Mainly About Books by the Books Editor
Since Donald Trump took office as President of the US, the world has been fascinated, indeed mesmerised, by his daily use of short tweets to express his changing opinion, his unfocussed anger at friends and enemies (often there seems little distinction), and announce, often daily, new and often unexpected policy directions.
The President sees himself as having special skills in the use of tweets. Recently he proclaimed that he was, in effect, “the Hemingway of the tweet”.
That kind of remark is likely to set a literary minded person thinking. As a result of my own musings, I have news for the President: the Hemingway of the tweets is in fact Hemingway himself.
With the exception of A Farewell to Arms (1929), these days I find little to admire in what Hemingway wrote after the Sun Also Rises in 1926 – the title comes from a passage in Ecclesiasticus, a scripture which is only to be found in Catholic versions of the Bible.
(For many years, readers and critics alike have debated Hemingway’s religion and his position as “a marginal Catholic”. Recently, however, Matthew Nickel in his critical overview, Hemingway’s Dark Night: Catholic Influences and Intertextualities in the Work of Ernest Hemingway (New Street Communications, $22.95 / £17.50), asserted that Hemingway’s Catholic faith was much more important to him than previously believed. Indeed it began in his late teens, at the time of Nick Adams stories – some of his best work. (At the time of his marriage in 1927 he was described as a “Catholic in good standing”.)
Now Twitter is enlarging the size of the tweets from 140 characters to 280, but I suspect that President Trump has in mind the shorter form, which seems to suit him.
His tweets are familiar, over familiar indeed, and can at times be very forceful, even brutal. But they cannot be said to have any real style, any real human feeling – except self-admiration, and are often very crudely expressed.
I doubt if Trump has read much of Hemingway. He seems never to have been a person who has found resource or comfort or inspiration in books of any kind. But somewhere in the brief years of his education, one of his teachers seems to have expounded to him the idea that the secret of Hemingway as a writer (at least in those early years before WWII) was due to his brevity and striking imagery, his manner of letting the emotions of his characters come across to the reader in an unemphatic way.
Hemingway’s first real book in our time [sic](Paris, 1924) was a selection of short stories interlinked with brief vignettes from his experiences as a journalist in those post war years. One of these, once described by Time magazine, as Hemingway’s shortest story, concerned an encounter with the King of Greece. Greece and Turkey were then fighting an appalling war of quasi-genocide in the Ionian provinces of Asia Minor behind the ancient port of Smyrna.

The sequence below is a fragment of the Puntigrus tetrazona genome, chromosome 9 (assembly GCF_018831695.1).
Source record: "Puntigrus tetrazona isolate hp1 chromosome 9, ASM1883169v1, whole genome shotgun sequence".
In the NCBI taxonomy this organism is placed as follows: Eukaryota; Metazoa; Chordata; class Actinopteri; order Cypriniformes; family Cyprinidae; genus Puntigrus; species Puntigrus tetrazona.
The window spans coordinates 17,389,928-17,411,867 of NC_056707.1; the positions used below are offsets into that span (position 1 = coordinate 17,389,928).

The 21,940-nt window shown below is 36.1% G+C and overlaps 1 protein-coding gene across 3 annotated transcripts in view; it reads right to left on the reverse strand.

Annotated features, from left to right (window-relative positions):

Here, albeit a little longer than the normal tweet, is the complete text of Hemingway’s account of his encounter with King Constantine of Greece (who was forced to abdicate in 1922 and died in exile 1923) and his wife, Sophie of Prussia, both then under house arrest.
“The king was working in the garden. He seemed very glad to see me. We walked through the garden. This is the queen, he said. She was clipping a rose bush. Oh how do you do, she said. We sat down at a table under a big tree and the king ordered whiskey and soda. We have good whiskey anyway, he said.
“The revolutionary committee, he told me, would not allow him to go outside the palace grounds. Plastiras is a very good man I believe, he said, but frightfully difficult. I think he did right though shooting those chaps. If Kerensky had shot a few men things might have been altogether different. Of course the great thing in this sort of an affair is not to be shot oneself!
“It was very jolly. We talked for a long time. Like all Greeks, he wanted to go America.”
That comes to 148 words, longer than a tweet, of course; but in these few words Hemingway reveals the essential nature of the whole post-war period, not perhaps as experienced in the US or in the UK, but by much of Europe from Galway to Aegean: war, murder, massacres, and monarchs cultivating roses.
I cannot see the president managing that kind of thing. The president is a real bruiser. He lacks Hemingway’s humane sensitivity, and Hemingway’s deep seated sense of religion.
No; I am afraid it is quite clear that when it comes to challenging Hemingway, Trump shouldn’t even think of getting in the ring with him.